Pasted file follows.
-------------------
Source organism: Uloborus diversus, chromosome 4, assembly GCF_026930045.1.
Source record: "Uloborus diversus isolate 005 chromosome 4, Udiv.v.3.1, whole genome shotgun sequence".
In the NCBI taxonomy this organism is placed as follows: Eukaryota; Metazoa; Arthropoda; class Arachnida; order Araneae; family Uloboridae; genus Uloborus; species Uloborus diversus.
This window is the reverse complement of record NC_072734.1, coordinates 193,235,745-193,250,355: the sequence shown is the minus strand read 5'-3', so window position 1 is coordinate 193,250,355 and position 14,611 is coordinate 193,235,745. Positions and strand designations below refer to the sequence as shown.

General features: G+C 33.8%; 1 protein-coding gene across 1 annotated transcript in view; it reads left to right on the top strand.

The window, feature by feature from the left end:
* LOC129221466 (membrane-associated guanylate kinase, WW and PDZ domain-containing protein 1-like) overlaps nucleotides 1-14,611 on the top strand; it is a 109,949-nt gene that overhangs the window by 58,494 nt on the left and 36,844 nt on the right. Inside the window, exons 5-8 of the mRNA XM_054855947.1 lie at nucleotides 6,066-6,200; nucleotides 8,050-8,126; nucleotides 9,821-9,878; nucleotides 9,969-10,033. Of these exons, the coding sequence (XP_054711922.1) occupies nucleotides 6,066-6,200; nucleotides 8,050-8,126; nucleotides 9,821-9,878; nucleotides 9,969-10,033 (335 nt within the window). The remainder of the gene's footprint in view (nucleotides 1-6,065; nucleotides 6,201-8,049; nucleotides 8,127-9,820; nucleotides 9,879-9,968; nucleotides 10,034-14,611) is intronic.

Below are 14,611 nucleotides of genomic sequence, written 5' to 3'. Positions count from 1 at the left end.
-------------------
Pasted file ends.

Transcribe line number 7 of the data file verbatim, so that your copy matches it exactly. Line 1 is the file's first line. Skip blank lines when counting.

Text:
* LOC129221466 (membrane-associated guanylate kinase, WW and PDZ domain-containing protein 1-like) overlaps nucleotides 1-14,611 on the top strand; it is a 109,949-nt gene that overhangs the window by 58,494 nt on the left and 36,844 nt on the right. Inside the window, exons 5-8 of the mRNA XM_054855947.1 lie at nucleotides 6,066-6,200; nucleotides 8,050-8,126; nucleotides 9,821-9,878; nucleotides 9,969-10,033. Of these exons, the coding sequence (XP_054711922.1) occupies nucleotides 6,066-6,200; nucleotides 8,050-8,126; nucleotides 9,821-9,878; nucleotides 9,969-10,033 (335 nt within the window). The remainder of the gene's footprint in view (nucleotides 1-6,065; nucleotides 6,201-8,049; nucleotides 8,127-9,820; nucleotides 9,879-9,968; nucleotides 10,034-14,611) is intronic.